The high level of similarity detection when comparing two random series can be explained by the fact that the time series were generated to be smooth, and therefore are more likely to be matched to each other than when the time points are randomly permuted in the significance estimation process. This could indicate that when longer and smoother time series from real data are analysed through this tool, the p-values may be over-estimating the significance of the matches, although it will still serve to rank the entities. Therefore, we suggest that with longer, smoother time series a stricter FDR of, for instance 1% may be applied to take into account these false positive results.

Finally, it is interesting to compare the two plots in figure 3A and 3B. 3A shows a much higher detection of similarity when there is a low amount of time shift, whereas 3B shows that the correct pattern of shift can be best detected when there are low levels of noise. This would suggest that in the presence of a reasonable level of noise entities are often correctly associated, but the wrong pattern of time shifts is assigned. Similarly in a low noise environment, the right time pattern may be determined, but the match may not be statistically significant. Since in biology we are generally working in high noise environments, either through biological reproducibility or limitations of technical reproducibility, we can conclude that the lists of selected entities are likely to be more robust than the time shift patterns generated.

We also used the matched function on the oxidative stress dataset to find if there is a set of genes which exhibited the same response pattern (perhaps at different delays) after exposure to each compound. Here we might expect to find genes linked to a common mechanism of toxicity. We found that no genes had significantly associated time courses between their expression after H2O2 and after menadione treatments. This matches the conclusions of the original paper [10] where it was found that the different oxidants induced oxidative stress through different mechanisms.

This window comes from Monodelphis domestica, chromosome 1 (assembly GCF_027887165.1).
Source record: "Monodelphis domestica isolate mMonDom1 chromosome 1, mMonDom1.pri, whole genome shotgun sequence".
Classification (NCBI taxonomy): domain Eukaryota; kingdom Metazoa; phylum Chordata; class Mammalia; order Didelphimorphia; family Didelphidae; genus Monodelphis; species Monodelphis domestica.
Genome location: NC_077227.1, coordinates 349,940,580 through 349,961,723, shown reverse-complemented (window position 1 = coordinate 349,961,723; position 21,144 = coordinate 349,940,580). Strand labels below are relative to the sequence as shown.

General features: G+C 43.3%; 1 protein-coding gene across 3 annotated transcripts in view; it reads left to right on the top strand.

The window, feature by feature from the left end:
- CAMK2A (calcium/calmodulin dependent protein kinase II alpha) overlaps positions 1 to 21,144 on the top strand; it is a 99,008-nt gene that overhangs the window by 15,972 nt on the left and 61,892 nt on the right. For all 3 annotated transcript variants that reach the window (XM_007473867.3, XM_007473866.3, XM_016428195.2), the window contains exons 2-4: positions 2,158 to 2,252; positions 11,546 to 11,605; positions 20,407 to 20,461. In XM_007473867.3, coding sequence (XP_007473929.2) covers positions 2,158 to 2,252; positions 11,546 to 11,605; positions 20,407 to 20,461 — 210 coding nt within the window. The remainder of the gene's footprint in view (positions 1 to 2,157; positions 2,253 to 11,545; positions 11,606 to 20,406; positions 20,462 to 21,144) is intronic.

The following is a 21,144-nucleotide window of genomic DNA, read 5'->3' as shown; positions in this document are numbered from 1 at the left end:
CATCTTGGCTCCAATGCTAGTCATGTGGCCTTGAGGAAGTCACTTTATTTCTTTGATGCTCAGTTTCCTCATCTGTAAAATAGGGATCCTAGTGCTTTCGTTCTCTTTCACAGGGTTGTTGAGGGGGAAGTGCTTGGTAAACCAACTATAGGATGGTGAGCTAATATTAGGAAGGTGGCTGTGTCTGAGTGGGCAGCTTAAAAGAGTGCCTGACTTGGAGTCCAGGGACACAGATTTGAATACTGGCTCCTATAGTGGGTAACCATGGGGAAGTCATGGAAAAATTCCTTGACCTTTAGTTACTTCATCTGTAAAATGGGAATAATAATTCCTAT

Conclusions

We introduced a new tool for analysing time-course data, DTW4Omics which uses DTW to generate a list of genes whose time course may be minimally adjusted to obtain an optimal match to that of an endpoint. Many of the genes found in our test were not significant using correlation analysis, and thus this tool is complementary to such an analysis and we recommend applying both approaches in combination. Further the gene list generated through DTW was then able to be associated with biologically relevant pathways, in contrast to the list generated from positively correlated genes alone.

Through the presentation of simulated data we have seen that DTW can also be applied to recognise time courses which are matched between two elements in different datasets, and through exploring the consequences of adding noise and time shifts to this simulated data we have found that in high noise environments (such as those found when measuring biological systems) the detection of paired elements is likely to be more robust than the detection of the “correct” pattern of time shifts.

Whilst we have presented transcriptomics data combined with phenotypic endpoints from non-omics technologies, this approach can clearly be applied much more widely as a method for integrating data from different sources.

Supporting Information

Data S1.

Description of the generation of simultated time-series data including matlab code.

https://doi.org/10.1371/journal.pone.0071823.s001

(DOC)

Author Contributions

Conceived and designed the experiments: JJB JCSK. Performed the experiments: JJB. Analyzed the data: RC. Contributed reagents/materials/analysis tools: RC JJB. Wrote the paper: RC.